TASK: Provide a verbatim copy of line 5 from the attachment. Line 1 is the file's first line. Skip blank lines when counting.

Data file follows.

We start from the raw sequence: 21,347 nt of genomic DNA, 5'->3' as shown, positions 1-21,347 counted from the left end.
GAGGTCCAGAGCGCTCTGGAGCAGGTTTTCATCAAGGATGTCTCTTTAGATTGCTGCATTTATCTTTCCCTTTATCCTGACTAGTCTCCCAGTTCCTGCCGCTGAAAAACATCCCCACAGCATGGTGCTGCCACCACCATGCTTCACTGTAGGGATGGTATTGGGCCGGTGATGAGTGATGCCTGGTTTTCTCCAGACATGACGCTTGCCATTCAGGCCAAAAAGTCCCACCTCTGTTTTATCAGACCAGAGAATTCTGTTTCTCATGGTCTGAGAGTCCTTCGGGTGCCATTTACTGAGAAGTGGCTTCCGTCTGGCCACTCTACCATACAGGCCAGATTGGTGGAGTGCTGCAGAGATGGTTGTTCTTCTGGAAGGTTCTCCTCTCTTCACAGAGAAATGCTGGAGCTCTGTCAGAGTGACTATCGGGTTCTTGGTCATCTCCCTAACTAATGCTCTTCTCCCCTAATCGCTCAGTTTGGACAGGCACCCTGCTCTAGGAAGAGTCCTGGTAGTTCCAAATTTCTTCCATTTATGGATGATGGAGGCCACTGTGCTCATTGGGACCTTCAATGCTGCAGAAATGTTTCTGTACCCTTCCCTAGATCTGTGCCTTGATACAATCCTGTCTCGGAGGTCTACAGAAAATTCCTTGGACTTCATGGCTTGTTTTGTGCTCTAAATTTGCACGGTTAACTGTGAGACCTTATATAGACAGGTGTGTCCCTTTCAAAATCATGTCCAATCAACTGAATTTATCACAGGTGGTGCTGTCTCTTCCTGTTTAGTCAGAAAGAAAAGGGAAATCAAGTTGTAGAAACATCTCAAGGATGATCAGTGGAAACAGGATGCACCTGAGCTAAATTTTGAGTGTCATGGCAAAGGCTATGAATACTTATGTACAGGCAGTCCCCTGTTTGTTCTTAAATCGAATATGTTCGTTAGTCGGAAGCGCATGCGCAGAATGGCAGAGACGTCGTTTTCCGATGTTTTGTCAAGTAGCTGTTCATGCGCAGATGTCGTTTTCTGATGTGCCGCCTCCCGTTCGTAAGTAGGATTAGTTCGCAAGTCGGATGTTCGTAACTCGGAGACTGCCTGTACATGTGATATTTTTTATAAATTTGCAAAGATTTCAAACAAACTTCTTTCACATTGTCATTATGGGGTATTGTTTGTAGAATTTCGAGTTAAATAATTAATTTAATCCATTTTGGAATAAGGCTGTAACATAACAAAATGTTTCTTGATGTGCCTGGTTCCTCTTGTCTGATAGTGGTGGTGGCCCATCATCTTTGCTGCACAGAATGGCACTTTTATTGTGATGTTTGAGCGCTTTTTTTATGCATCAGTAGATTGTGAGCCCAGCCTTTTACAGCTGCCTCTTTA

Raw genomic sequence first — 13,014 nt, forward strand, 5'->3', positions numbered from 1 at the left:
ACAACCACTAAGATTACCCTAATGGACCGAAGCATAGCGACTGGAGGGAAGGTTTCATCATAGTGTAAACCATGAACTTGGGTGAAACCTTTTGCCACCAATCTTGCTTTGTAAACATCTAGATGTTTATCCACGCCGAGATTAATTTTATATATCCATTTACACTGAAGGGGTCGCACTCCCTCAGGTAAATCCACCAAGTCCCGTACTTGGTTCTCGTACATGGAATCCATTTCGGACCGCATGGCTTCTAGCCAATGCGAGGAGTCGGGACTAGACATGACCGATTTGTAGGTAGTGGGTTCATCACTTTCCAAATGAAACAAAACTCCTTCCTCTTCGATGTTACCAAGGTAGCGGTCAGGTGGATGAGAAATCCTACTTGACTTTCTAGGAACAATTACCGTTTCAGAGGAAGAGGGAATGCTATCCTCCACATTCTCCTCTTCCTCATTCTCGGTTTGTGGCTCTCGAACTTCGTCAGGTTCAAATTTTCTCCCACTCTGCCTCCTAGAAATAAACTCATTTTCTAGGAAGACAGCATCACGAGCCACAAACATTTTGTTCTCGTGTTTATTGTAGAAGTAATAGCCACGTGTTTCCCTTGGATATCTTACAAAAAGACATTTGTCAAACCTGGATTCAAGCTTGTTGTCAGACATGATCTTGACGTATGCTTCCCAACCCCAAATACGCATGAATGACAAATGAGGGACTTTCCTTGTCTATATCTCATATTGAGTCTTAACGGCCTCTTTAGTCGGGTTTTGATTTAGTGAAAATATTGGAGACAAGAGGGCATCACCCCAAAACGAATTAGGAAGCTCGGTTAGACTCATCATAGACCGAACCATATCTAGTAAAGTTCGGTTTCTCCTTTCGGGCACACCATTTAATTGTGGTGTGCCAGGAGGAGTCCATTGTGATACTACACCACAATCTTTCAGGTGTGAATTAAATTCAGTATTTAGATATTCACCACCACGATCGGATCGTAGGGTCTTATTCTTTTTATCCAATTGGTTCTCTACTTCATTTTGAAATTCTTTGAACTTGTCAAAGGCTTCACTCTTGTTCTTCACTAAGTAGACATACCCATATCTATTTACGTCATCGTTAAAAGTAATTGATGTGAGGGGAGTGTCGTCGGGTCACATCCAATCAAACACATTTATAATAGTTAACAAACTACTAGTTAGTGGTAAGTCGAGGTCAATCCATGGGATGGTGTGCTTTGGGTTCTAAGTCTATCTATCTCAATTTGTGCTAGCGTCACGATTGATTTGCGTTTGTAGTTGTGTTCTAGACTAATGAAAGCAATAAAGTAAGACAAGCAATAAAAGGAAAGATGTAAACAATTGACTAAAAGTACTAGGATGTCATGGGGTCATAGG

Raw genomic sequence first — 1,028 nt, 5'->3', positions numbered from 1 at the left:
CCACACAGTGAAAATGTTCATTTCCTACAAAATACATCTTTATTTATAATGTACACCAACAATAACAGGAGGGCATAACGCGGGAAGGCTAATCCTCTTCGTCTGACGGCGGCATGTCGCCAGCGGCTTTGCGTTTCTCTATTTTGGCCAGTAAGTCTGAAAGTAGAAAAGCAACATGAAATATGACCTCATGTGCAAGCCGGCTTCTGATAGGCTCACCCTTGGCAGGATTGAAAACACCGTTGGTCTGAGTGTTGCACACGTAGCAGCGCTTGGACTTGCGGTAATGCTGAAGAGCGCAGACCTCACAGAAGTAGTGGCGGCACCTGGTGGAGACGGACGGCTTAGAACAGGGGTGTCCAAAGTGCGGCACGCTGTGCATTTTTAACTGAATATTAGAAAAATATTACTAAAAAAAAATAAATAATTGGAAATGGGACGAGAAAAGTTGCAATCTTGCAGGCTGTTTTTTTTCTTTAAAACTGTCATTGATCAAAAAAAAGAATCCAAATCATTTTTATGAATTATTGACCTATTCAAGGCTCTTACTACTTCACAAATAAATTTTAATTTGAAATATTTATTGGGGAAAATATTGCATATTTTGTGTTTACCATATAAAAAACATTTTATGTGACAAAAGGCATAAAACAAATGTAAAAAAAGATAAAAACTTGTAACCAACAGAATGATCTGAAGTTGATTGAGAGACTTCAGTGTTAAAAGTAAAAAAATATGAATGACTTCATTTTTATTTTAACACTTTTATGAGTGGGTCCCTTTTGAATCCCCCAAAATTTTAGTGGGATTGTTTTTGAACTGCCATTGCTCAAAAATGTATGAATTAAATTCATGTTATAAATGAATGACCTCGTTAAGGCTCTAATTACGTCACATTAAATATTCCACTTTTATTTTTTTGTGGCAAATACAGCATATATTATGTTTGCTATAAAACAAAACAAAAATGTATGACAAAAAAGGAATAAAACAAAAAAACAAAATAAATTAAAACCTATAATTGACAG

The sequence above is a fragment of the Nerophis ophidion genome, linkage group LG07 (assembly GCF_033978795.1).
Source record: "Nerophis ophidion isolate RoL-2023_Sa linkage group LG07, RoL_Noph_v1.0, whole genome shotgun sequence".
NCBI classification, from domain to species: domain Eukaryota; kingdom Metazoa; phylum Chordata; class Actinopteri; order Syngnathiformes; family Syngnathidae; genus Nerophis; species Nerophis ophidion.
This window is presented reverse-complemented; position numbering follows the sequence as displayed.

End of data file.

Raw genomic sequence first — 1,028 nt, 5'->3', positions numbered from 1 at the left: